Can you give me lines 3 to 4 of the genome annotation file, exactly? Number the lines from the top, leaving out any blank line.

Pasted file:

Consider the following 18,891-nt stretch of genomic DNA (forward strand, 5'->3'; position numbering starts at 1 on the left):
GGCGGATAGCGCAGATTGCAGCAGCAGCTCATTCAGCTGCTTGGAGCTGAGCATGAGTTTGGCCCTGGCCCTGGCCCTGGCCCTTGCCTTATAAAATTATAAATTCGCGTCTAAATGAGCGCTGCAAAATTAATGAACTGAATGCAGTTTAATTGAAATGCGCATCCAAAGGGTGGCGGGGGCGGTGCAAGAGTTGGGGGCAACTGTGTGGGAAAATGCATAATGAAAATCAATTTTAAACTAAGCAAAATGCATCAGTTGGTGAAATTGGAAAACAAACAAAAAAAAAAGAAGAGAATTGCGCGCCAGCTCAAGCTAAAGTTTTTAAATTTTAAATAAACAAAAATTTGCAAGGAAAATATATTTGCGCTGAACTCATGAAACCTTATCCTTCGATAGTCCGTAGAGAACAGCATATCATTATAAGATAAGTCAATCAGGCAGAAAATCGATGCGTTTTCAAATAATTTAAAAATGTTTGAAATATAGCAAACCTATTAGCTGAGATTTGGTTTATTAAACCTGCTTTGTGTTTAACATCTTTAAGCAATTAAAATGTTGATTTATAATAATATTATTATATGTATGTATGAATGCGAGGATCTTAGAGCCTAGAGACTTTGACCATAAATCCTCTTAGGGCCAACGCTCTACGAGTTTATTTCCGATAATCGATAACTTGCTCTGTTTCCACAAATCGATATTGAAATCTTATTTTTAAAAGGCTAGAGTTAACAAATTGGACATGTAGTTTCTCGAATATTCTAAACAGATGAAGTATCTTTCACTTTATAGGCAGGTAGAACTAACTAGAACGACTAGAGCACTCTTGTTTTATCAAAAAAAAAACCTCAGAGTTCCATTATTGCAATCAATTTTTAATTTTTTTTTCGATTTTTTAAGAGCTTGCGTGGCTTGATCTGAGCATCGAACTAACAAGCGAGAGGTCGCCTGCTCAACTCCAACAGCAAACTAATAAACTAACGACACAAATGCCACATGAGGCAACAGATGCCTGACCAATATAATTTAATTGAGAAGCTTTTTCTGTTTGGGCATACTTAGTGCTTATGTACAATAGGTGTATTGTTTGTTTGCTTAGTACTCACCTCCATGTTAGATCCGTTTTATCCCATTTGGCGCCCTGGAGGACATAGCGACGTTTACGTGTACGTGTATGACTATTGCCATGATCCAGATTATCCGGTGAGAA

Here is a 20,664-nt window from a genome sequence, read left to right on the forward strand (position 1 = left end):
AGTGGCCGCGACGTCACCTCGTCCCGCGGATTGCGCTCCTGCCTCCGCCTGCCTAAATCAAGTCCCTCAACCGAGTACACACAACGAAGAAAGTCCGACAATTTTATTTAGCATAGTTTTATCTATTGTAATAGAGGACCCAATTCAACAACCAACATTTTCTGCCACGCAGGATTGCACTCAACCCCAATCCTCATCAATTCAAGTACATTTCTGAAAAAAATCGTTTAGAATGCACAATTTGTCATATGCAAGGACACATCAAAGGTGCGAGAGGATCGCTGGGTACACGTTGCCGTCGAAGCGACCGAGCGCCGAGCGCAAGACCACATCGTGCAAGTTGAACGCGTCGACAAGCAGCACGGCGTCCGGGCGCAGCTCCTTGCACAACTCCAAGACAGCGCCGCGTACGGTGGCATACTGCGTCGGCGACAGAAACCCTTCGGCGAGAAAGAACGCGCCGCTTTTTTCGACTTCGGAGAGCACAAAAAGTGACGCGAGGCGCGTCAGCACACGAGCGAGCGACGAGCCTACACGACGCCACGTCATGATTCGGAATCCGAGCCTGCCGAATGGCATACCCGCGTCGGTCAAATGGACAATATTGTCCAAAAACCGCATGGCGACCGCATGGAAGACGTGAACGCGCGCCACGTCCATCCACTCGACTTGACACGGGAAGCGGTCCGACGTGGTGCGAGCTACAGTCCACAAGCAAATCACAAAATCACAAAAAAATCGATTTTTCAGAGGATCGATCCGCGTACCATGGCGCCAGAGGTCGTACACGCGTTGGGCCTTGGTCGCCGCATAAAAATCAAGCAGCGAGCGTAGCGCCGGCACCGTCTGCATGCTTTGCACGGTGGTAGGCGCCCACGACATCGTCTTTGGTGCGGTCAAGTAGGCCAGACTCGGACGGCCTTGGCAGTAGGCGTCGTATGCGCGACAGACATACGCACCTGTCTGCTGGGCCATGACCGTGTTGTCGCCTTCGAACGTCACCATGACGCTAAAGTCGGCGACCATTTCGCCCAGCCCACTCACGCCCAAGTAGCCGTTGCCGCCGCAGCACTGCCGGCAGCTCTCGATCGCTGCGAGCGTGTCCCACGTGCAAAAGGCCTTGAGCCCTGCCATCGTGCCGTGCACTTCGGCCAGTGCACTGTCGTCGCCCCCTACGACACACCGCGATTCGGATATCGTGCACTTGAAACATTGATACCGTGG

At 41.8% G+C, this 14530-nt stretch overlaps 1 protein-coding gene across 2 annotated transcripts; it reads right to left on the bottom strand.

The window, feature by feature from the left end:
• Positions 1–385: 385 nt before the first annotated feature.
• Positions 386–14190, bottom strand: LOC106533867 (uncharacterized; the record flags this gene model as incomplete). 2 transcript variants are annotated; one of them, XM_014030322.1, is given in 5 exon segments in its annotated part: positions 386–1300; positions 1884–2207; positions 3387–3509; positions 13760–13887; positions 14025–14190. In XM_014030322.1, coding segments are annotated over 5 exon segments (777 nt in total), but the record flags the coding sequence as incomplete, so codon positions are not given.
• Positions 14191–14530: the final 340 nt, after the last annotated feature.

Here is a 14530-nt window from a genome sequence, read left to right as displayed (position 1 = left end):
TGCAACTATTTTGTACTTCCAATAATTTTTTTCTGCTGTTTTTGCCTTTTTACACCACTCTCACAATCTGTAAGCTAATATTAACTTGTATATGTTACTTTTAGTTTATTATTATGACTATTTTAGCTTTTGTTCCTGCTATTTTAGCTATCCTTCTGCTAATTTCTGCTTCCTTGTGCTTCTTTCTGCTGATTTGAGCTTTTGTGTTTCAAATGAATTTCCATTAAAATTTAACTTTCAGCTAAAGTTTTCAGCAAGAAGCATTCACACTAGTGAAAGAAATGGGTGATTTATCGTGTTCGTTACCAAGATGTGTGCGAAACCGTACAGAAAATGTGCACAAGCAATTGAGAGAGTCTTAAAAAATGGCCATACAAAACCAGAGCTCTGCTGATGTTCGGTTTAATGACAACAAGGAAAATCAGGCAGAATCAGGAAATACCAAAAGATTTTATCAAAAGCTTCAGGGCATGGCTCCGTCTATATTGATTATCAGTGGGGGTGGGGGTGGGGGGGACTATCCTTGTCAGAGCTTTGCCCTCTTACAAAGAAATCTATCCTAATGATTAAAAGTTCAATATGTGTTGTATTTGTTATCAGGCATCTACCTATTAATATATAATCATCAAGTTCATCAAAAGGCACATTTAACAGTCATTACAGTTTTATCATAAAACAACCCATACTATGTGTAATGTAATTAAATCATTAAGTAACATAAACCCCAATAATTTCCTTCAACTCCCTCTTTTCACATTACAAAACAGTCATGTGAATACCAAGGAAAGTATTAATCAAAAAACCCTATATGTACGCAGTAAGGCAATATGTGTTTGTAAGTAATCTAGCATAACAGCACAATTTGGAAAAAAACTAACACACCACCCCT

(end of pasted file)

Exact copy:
Here is a 20,664-nt window from a genome sequence, read left to right on the forward strand (position 1 = left end):
AGTGGCCGCGACGTCACCTCGTCCCGCGGATTGCGCTCCTGCCTCCGCCTGCCTAAATCAAGTCCCTCAACCGAGTACACACAACGAAGAAAGTCCGACAATTTTATTTAGCATAGTTTTATCTATTGTAATAGAGGACCCAATTCAACAACCAACATTTTCTGCCACGCAGGATTGCACTCAACCCCAATCCTCATCAATTCAAGTACATTTCTGAAAAAAATCGTTTAGAATGCACAATTTGTCATATGCAAGGACACATCAAAGGTGCGAGAGGATCGCTGGGTACACGTTGCCGTCGAAGCGACCGAGCGCCGAGCGCAAGACCACATCGTGCAAGTTGAACGCGTCGACAAGCAGCACGGCGTCCGGGCGCAGCTCCTTGCACAACTCCAAGACAGCGCCGCGTACGGTGGCATACTGCGTCGGCGACAGAAACCCTTCGGCGAGAAAGAACGCGCCGCTTTTTTCGACTTCGGAGAGCACAAAAAGTGACGCGAGGCGCGTCAGCACACGAGCGAGCGACGAGCCTACACGACGCCACGTCATGATTCGGAATCCGAGCCTGCCGAATGGCATACCCGCGTCGGTCAAATGGACAATATTGTCCAAAAACCGCATGGCGACCGCATGGAAGACGTGAACGCGCGCCACGTCCATCCACTCGACTTGACACGGGAAGCGGTCCGACGTGGTGCGAGCTACAGTCCACAAGCAAATCACAAAATCACAAAAAAATCGATTTTTCAGAGGATCGATCCGCGTACCATGGCGCCAGAGGTCGTACACGCGTTGGGCCTTGGTCGCCGCATAAAAATCAAGCAGCGAGCGTAGCGCCGGCACCGTCTGCATGCTTTGCACGGTGGTAGGCGCCCACGACATCGTCTTTGGTGCGGTCAAGTAGGCCAGACTCGGACGGCCTTGGCAGTAGGCGTCGTATGCGCGACAGACATACGCACCTGTCTGCTGGGCCATGACCGTGTTGTCGCCTTCGAACGTCACCATGACGCTAAAGTCGGCGACCATTTCGCCCAGCCCACTCACGCCCAAGTAGCCGTTGCCGCCGCAGCACTGCCGGCAGCTCTCGATCGCTGCGAGCGTGTCCCACGTGCAAAAGGCCTTGAGCCCTGCCATCGTGCCGTGCACTTCGGCCAGTGCACTGTCGTCGCCCCCTACGACACACCGCGATTCGGATATCGTGCACTTGAAACATTGATACCGTGG